I shared this on r/muslimnofap to encourage our brothers not to give up on fighting addiction. I thought it might help some brothers here to. : islam


Salam brothers. Canadian brother here. I’m a long-time lurker of this subreddit and I just wanted to let you all know I really appreciate what you guys are doing here and I wanted to share my own story of addiction to help encourage some of the brothers who are still struggling.

TL;DR: I slapped together a video if you prefer go watch.
https://youtu.be/y9dHTE3Wmcs

When I was a teenager, I got in the habit of listening to a lot of music. And I’m not talking about just listening passively, occasionally. I’m talking about spending somewhere between 6 to 10 hours a day just listening to music and exploring different genres and bands and whatnot.

It got so bad that I pretty much stopped going out. I stopped doing my schoolwork. I got in a lot of trouble with parents. I had no friends. That’s literally all I would do, just listen to music (and play video games).

And looking back, this really affected my personality. I started to become very secular. I moved away from Islam and its teachings. I stopped praying. I became very westernized in my perspective on the world. This whole idea of “you live only once”, “enjoy life while you can”, “only God can judge me”, etc.

And I also became very depressed. Not to the point of being suicidal but it was pretty bad. I used to get into a lot of very depressing music. Things that would enable me to wallow in my misery more passionately. I spend the whole day with a constant headache, self-doubts, thoughts that I wasn’t good enough, thoughts that the world was out to get me. I felt like I had no future, I had no way out. Because of some family issues, which I blame myself for, I had to move out and so I was on my own at this point.

Basically just a downward spiral of spending the whole day listening to music, getting depressed because I got nothing done and I had no friends or family, listening to more depressing music, going to bed and waking up and doing the same all over again.

But at some point, in the midst of my misery and depression, I really internalized that I didn’t want to live like this forever. I wanted to make a change in my life. I didn’t want to be a failure. I didn’t want to be a loser.

So that started my struggle with addiction. My active effort to get rid of this cancer from my life. And, to be honest, it took years for me to fully get away from my addiction. I tried reducing the time I spent listening per day. I tried going completely cold turkey. I tried to replace music was something else like audio books. Every single time I relapsed. Every time.

I know there’s so many of you on this subreddit that are going through that exact same phase right now. But, there is an end to this cycle. And what helped me break this cycle was Ramadan.

I swear by Allah, Ramadan is one of the greatest gifts we’ve been given. Ramadan is when we have desires, but we are required to stop ourselves from fulfilling them. We have to stop that impulsive act of eating as soon as we feel hungry.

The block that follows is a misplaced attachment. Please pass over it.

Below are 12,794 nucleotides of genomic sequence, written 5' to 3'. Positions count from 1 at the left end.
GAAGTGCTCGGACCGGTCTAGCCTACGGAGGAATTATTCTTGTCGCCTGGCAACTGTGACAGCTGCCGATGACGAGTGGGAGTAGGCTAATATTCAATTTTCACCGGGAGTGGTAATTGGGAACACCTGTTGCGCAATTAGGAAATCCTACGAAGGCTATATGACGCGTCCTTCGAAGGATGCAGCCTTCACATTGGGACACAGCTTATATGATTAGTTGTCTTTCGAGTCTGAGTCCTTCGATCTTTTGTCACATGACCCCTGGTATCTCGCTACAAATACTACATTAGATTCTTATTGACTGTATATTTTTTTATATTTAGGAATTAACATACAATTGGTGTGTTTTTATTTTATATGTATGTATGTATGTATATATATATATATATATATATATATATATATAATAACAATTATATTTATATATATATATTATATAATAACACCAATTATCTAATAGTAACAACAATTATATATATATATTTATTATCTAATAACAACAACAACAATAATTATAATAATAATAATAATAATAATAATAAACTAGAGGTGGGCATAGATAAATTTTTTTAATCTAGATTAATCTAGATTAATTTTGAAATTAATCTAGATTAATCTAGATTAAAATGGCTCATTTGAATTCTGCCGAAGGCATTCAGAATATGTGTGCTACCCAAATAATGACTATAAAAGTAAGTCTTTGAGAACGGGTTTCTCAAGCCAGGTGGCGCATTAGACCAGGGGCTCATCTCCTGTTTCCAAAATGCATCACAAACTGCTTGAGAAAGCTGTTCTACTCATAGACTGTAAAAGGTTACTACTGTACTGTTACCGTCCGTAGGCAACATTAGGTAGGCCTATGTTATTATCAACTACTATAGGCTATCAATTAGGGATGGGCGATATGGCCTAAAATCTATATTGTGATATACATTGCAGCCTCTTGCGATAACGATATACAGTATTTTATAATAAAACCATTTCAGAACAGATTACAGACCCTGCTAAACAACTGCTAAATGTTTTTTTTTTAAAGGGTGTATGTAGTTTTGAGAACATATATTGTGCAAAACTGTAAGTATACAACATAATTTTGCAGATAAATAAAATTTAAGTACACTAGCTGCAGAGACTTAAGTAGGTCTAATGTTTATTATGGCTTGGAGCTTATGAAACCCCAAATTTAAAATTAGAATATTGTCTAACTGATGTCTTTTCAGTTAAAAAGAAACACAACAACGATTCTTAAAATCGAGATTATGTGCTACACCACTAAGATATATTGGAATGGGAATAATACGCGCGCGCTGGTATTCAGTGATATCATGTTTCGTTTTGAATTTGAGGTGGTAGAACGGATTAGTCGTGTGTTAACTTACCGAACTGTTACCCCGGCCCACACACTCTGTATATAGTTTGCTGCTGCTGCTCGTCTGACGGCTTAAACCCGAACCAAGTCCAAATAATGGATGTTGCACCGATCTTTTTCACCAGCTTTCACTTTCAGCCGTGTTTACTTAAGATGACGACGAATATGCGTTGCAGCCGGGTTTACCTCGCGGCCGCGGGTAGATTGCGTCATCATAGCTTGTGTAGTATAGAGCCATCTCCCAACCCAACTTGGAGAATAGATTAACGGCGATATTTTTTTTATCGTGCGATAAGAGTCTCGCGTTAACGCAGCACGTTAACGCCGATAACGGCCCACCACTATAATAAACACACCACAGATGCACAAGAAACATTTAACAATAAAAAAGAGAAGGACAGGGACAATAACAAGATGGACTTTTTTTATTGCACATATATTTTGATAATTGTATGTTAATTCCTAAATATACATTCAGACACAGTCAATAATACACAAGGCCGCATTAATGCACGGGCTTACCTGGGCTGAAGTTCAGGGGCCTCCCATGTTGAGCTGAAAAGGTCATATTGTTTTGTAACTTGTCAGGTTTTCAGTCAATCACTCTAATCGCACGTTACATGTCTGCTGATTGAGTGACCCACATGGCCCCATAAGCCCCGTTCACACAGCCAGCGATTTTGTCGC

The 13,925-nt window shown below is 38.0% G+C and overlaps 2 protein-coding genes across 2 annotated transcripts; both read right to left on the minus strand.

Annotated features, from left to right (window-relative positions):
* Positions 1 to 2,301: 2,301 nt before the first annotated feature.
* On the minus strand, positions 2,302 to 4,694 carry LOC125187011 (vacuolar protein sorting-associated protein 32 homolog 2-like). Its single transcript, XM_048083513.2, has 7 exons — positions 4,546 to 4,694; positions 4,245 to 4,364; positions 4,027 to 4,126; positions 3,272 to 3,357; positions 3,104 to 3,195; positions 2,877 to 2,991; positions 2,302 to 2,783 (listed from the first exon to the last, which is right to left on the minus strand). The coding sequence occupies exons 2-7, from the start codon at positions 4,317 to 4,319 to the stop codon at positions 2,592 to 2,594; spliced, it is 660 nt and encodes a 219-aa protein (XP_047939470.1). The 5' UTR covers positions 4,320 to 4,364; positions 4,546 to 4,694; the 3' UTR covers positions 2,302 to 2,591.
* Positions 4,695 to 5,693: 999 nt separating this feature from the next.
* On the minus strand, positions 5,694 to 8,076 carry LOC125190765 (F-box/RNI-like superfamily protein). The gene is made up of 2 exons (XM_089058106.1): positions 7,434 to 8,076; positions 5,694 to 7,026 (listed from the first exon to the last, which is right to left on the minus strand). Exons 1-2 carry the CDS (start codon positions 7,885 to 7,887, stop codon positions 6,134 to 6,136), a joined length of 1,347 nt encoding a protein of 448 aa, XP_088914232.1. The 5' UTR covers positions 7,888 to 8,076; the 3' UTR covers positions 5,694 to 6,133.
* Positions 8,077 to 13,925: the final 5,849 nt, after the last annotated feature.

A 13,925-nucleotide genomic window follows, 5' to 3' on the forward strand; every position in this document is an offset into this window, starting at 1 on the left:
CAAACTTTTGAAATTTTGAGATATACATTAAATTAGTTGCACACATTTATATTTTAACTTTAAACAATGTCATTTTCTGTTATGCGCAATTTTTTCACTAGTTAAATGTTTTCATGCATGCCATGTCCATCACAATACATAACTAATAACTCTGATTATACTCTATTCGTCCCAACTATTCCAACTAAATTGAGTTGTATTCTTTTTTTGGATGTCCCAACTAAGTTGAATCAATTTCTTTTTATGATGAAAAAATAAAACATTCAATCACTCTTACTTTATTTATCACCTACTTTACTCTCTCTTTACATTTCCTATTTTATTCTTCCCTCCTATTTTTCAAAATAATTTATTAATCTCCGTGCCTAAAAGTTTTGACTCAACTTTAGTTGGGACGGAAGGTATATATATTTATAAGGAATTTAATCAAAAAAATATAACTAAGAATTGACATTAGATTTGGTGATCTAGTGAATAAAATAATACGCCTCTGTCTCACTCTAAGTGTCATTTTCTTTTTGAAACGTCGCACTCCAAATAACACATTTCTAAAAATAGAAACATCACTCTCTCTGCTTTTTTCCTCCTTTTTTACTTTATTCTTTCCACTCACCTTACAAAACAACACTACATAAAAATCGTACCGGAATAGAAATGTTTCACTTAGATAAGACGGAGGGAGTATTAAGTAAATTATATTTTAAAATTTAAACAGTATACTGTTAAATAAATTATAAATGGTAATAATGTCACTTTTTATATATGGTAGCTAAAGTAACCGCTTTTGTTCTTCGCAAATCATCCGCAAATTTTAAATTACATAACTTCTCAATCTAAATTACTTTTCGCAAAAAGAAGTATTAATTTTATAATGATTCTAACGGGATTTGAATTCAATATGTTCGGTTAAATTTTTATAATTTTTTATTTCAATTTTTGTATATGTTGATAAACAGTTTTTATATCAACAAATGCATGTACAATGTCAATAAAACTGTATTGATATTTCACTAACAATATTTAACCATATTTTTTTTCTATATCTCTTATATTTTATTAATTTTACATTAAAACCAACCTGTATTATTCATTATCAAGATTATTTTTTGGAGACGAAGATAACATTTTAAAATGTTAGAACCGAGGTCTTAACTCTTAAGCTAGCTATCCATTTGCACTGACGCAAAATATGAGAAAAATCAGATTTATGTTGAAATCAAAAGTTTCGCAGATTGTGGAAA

And there was one year that I went into Ramadan with the mindset of, “If I can stop eating for a month, shouldn’t I be able to stop listening to music as well?”

And that was really a turning point for me. I prepared myself mentally before Ramadan. I got rid of all of my music playlists on YouTube, deleted all my music from my computer and my phone. I deleted my browser history to make sure I didn’t get anything auto-filled when using Google or YouTube. I removed anything that could pop up and remind me of music.

I went into Ramadan, and I came out music free. One of the happiest moments of my life. For the first time in maybe 10 years, I went a full month without listening to any music, whatsoever.

And I actually went another five months without listening to music after that before I eventually relapsed again. But it didn’t matter. This time I had confidence in myself. This time I knew that I could do this. I knew that I could get rid of my addiction. If I could go half the year without music, I could go way longer.

And when the next Ramadan came, I did the exact same thing. I prepared, I went through it, and I haven’t listened to music since. That was 3 years ago.

The struggle against addiction is a war of attrition. It’s a marathon. Maybe for some people, they can just quit cold turkey and that’s it. But for most of us, it’s a constant struggle over a long period of time.

I thank Allah for time. Time. The years I have alive. I thank Allah that he gave me these years so that I could overcome my addiction and that he gave me hope and a desire to better myself.

To those who here who are still struggling, may Allah make it easy for you and may Allah give you more than what he has given me.

And to those here who have already conquered their addiction, thank you for staying and encouraging and giving advice to your brothers on this subreddit. May Allah give you the greatest of rewards.

We’re all gonna make it brothers. May I meet each and every one of you in Jannah.

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